C4ISR and the big pictureStory
December 15, 2009
Now that we have a digital battlefield, what do we do with all the data?
On a per-line-item basis year after year, the majority of the DoD’s technology budget has gone into digitizing the battlefield. As soon as a weapon or a platform became “smart,” planners wanted it interconnected to everything else. To this day, programs that add COTS technology to help digitize the battlefield get preferential funding treatment – especially if they show immediate value to either save warfighters’ lives or radically improve current mission objectives. Everything has computers, from the ordnance itself to the WWII-era towed Howitzers. Data is routed around the battlefield and beamed to TOCs or back to CONUS and stored on huge disks or in real-time local memory.
So we’ve got “data,” but what the heck do we do with it all?
On one hand, we have the digital capabilities that technology offers. On the other, there are warfighting problems that need solutions. When battlefield data is used to solve problems and accentuate capabilities, everyone wins. Companies like GE Intelligent Platforms have recently been very successful winning C4ISR programs that marry small form factor systems to digital battlefield data to provide situational awareness and reconnaissance information. The M1A2 Abrams Evolutionary Design (AED) tank program awarded just shy of $1.0 million to GE to prove that VPX Ethernet switch products and SBCs could connect new vetronics sensors with the Commander’s Independent Thermal Viewer (CITV) and provide previously unavailable “sit rep” info using image processing and graphics overlays.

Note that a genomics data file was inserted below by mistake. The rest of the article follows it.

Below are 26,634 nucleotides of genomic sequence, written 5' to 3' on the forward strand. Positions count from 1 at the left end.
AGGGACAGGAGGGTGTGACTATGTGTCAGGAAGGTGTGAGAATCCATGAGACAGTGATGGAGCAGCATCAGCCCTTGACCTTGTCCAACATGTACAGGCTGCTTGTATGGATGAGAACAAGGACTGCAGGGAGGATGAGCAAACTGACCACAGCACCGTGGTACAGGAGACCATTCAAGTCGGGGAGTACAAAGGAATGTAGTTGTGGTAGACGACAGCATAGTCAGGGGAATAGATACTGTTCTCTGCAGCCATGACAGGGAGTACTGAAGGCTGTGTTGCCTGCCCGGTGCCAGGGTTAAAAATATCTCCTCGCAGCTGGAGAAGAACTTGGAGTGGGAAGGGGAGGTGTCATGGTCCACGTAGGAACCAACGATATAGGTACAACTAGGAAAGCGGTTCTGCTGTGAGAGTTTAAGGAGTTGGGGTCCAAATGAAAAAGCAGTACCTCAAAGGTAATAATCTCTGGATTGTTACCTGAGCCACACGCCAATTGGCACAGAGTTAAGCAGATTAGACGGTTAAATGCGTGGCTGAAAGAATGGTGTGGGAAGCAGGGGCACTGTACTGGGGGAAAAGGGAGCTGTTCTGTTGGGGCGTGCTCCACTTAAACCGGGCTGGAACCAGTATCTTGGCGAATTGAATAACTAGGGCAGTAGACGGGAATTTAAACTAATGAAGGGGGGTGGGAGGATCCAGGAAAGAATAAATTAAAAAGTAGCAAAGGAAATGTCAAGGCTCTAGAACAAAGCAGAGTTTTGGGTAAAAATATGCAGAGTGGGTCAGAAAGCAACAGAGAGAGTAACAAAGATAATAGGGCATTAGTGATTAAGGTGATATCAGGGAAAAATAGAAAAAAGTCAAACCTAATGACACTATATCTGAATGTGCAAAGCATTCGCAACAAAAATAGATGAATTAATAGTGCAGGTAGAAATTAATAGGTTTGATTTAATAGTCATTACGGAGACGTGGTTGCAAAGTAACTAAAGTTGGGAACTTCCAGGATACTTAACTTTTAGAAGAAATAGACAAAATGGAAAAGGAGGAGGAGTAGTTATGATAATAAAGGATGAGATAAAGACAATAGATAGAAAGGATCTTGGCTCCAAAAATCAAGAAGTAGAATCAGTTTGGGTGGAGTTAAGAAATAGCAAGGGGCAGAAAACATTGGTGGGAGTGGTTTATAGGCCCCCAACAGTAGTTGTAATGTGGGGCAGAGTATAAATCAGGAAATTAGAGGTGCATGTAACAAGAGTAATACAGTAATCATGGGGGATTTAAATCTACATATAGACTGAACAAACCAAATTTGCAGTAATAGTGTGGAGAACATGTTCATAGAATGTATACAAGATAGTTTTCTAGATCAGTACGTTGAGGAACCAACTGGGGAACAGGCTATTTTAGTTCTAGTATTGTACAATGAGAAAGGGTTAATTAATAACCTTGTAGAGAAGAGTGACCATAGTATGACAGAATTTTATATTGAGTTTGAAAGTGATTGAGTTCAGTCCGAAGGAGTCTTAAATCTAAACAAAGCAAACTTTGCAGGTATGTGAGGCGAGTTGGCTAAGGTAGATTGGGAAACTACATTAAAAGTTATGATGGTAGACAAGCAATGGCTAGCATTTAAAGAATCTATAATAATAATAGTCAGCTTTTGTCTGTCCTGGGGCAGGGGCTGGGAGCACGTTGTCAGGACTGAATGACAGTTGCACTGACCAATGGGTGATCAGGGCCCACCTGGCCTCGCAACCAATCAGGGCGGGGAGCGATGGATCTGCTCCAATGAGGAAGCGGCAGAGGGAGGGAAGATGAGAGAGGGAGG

Not only that, at this year’s Association of the U.S. Army (AUSA) meeting, GE demonstrated a 360-degree head-in capability that allows tankers to “see through” a vehicle using a helmet-mounted display and external sensors. This is similar to the previous Eagle Vision program demonstrated on the Bradley Fighting Vehicle by SBS (now GE), Sarnoff, and BAE. (It’s also similar to the USAF’s vision of the “glass canopy” where pilots can “look” down through an aircraft’s floor and “see” targets or threats below.)
The GE system concept has evolved into the Distributed Aperture program, according to Frank Willis, director of product management and marketing for the military/aerospace group of GE Intelligent Platforms. Willis says that digital battlefield data collected at an “asset source” becomes locally consolidated by small form factor computers such as VPX, OpenVPX, and COM Express, and then “communicated across the battlefield.” The key is local data consolidation and decision making to avoid fire-hosing information on low-bandwidth nets. This way, the data gets used by the asset that needs it the most before being passed along.